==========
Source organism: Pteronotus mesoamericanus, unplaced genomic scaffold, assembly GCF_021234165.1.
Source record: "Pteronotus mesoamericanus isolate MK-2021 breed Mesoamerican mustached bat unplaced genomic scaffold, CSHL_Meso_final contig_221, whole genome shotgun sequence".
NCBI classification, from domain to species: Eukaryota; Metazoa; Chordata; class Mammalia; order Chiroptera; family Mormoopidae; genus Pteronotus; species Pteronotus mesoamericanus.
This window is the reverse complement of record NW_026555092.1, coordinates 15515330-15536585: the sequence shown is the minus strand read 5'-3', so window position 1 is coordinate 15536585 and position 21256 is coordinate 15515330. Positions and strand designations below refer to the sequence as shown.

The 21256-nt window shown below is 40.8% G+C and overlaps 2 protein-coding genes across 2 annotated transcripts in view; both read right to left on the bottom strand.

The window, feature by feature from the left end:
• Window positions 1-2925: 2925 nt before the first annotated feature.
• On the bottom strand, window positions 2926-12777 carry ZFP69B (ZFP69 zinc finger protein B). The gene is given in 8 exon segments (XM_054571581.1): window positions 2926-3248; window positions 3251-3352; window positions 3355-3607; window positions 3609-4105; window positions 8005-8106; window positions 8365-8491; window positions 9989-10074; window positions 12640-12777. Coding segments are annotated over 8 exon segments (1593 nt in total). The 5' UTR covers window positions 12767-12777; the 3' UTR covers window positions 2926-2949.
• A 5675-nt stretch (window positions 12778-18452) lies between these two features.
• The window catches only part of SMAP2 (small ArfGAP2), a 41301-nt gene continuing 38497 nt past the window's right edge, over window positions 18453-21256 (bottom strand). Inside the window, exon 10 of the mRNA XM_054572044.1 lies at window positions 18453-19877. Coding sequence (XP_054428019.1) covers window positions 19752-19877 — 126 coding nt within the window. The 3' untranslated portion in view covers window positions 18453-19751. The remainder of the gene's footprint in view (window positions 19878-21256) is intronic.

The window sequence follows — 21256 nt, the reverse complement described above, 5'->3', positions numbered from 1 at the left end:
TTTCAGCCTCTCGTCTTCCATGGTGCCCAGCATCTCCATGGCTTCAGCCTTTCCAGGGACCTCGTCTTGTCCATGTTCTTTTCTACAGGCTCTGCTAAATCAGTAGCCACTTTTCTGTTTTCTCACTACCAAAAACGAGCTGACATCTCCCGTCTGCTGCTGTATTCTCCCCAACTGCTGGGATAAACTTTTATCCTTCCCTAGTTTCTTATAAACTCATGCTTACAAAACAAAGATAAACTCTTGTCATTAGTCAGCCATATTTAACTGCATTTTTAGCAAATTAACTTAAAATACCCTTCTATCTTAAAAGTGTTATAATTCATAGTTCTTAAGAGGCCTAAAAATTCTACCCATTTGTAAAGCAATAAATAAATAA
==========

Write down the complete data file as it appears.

Source organism: Pteronotus mesoamericanus, unplaced genomic scaffold, assembly GCF_021234165.1.
Source record: "Pteronotus mesoamericanus isolate MK-2021 breed Mesoamerican mustached bat unplaced genomic scaffold, CSHL_Meso_final contig_221, whole genome shotgun sequence".
NCBI classification, from domain to species: Eukaryota; Metazoa; Chordata; class Mammalia; order Chiroptera; family Mormoopidae; genus Pteronotus; species Pteronotus mesoamericanus.
This window is the reverse complement of record NW_026555092.1, coordinates 15515330-15536585: the sequence shown is the minus strand read 5'-3', so window position 1 is coordinate 15536585 and position 21256 is coordinate 15515330. Positions and strand designations below refer to the sequence as shown.

The 21256-nt window shown below is 40.8% G+C and overlaps 2 protein-coding genes across 2 annotated transcripts in view; both read right to left on the bottom strand.

The window, feature by feature from the left end:
• Window positions 1-2925: 2925 nt before the first annotated feature.
• On the bottom strand, window positions 2926-12777 carry ZFP69B (ZFP69 zinc finger protein B). The gene is given in 8 exon segments (XM_054571581.1): window positions 2926-3248; window positions 3251-3352; window positions 3355-3607; window positions 3609-4105; window positions 8005-8106; window positions 8365-8491; window positions 9989-10074; window positions 12640-12777. Coding segments are annotated over 8 exon segments (1593 nt in total). The 5' UTR covers window positions 12767-12777; the 3' UTR covers window positions 2926-2949.
• A 5675-nt stretch (window positions 12778-18452) lies between these two features.
• The window catches only part of SMAP2 (small ArfGAP2), a 41301-nt gene continuing 38497 nt past the window's right edge, over window positions 18453-21256 (bottom strand). Inside the window, exon 10 of the mRNA XM_054572044.1 lies at window positions 18453-19877. Coding sequence (XP_054428019.1) covers window positions 19752-19877 — 126 coding nt within the window. The 3' untranslated portion in view covers window positions 18453-19751. The remainder of the gene's footprint in view (window positions 19878-21256) is intronic.

The window sequence follows — 21256 nt, the reverse complement described above, 5'->3', positions numbered from 1 at the left end:
TTTCAGCCTCTCGTCTTCCATGGTGCCCAGCATCTCCATGGCTTCAGCCTTTCCAGGGACCTCGTCTTGTCCATGTTCTTTTCTACAGGCTCTGCTAAATCAGTAGCCACTTTTCTGTTTTCTCACTACCAAAAACGAGCTGACATCTCCCGTCTGCTGCTGTATTCTCCCCAACTGCTGGGATAAACTTTTATCCTTCCCTAGTTTCTTATAAACTCATGCTTACAAAACAAAGATAAACTCTTGTCATTAGTCAGCCATATTTAACTGCATTTTTAGCAAATTAACTTAAAATACCCTTCTATCTTAAAAGTGTTATAATTCATAGTTCTTAAGAGGCCTAAAAATTCTACCCATTTGTAAAGCAATAAATAAATAA